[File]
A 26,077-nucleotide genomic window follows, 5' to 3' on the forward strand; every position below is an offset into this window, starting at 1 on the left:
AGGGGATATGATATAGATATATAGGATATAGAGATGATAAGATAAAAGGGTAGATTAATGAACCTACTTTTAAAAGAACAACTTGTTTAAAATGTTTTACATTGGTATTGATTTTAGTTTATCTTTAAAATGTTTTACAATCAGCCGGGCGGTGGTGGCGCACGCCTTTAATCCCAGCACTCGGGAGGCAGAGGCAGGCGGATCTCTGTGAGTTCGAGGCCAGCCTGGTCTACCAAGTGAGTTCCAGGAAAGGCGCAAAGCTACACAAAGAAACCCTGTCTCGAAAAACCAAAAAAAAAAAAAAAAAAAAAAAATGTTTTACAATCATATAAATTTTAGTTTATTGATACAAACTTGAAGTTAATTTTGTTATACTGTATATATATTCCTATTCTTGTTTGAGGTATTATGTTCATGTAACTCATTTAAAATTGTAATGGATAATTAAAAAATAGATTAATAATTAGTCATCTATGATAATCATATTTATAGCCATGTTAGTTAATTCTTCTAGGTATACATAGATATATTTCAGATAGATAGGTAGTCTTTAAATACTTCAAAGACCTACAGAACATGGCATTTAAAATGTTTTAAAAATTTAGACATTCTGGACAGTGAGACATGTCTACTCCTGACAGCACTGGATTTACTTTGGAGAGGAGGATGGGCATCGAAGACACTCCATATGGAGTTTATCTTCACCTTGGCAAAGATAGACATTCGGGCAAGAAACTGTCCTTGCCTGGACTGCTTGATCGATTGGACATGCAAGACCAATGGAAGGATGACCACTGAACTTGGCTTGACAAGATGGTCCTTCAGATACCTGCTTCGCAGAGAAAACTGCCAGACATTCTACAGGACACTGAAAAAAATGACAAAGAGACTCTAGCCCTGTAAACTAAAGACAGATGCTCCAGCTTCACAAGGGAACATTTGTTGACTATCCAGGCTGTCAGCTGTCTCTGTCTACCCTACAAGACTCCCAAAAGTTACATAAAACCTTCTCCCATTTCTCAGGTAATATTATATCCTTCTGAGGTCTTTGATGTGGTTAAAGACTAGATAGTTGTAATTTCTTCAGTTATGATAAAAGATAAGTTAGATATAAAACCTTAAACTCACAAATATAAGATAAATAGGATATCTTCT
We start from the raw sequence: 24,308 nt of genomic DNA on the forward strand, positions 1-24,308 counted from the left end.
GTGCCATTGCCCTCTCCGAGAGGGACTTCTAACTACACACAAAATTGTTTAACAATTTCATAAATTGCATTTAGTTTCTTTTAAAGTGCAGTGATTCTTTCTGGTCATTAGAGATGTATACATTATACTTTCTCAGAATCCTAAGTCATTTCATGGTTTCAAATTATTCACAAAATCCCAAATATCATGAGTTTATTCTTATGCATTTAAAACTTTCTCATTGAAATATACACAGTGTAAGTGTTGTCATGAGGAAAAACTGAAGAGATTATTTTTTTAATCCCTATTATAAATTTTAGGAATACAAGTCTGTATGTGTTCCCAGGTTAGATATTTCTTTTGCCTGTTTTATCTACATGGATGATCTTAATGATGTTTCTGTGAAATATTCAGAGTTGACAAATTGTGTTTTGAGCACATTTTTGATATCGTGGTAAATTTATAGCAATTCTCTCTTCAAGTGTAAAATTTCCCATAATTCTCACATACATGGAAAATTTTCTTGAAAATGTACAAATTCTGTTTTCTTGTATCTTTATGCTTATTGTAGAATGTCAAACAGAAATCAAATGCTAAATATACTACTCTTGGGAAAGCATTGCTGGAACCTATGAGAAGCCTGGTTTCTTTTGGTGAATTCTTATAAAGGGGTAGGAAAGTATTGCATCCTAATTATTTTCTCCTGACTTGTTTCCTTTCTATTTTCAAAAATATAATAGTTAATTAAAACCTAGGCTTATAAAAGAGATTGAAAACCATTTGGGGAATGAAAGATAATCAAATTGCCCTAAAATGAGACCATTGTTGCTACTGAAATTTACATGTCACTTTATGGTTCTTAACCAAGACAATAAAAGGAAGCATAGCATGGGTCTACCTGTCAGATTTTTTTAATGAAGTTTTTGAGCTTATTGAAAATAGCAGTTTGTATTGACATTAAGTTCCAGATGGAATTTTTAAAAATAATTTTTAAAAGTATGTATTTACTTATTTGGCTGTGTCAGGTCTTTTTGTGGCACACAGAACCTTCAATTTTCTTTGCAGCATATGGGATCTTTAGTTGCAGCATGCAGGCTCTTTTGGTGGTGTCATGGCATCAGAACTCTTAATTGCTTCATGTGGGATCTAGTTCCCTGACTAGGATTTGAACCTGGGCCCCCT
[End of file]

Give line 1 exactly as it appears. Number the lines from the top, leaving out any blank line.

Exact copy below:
A 26,077-nucleotide genomic window follows, 5' to 3' on the forward strand; every position below is an offset into this window, starting at 1 on the left: